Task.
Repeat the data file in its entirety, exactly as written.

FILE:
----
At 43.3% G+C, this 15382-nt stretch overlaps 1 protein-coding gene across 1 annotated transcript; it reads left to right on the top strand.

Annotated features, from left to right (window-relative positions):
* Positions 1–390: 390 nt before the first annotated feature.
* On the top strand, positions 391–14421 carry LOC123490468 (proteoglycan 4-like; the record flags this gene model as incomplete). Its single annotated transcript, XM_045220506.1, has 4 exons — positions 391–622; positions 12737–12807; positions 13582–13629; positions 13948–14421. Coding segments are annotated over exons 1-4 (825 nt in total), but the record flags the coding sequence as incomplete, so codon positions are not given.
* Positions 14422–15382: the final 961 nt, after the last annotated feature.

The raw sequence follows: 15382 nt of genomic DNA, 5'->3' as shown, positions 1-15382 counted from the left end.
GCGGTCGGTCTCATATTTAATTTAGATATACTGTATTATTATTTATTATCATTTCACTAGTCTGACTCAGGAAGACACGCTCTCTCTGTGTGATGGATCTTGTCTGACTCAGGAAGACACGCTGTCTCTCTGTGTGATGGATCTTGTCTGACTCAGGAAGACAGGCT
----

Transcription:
At 43.3% G+C, this 15382-nt stretch overlaps 1 protein-coding gene across 1 annotated transcript; it reads left to right on the top strand.

Annotated features, from left to right (window-relative positions):
* Positions 1–390: 390 nt before the first annotated feature.
* On the top strand, positions 391–14421 carry LOC123490468 (proteoglycan 4-like; the record flags this gene model as incomplete). Its single annotated transcript, XM_045220506.1, has 4 exons — positions 391–622; positions 12737–12807; positions 13582–13629; positions 13948–14421. Coding segments are annotated over exons 1-4 (825 nt in total), but the record flags the coding sequence as incomplete, so codon positions are not given.
* Positions 14422–15382: the final 961 nt, after the last annotated feature.

The raw sequence follows: 15382 nt of genomic DNA, 5'->3' as shown, positions 1-15382 counted from the left end.
GCGGTCGGTCTCATATTTAATTTAGATATACTGTATTATTATTTATTATCATTTCACTAGTCTGACTCAGGAAGACACGCTCTCTCTGTGTGATGGATCTTGTCTGACTCAGGAAGACACGCTGTCTCTCTGTGTGATGGATCTTGTCTGACTCAGGAAGACAGGCT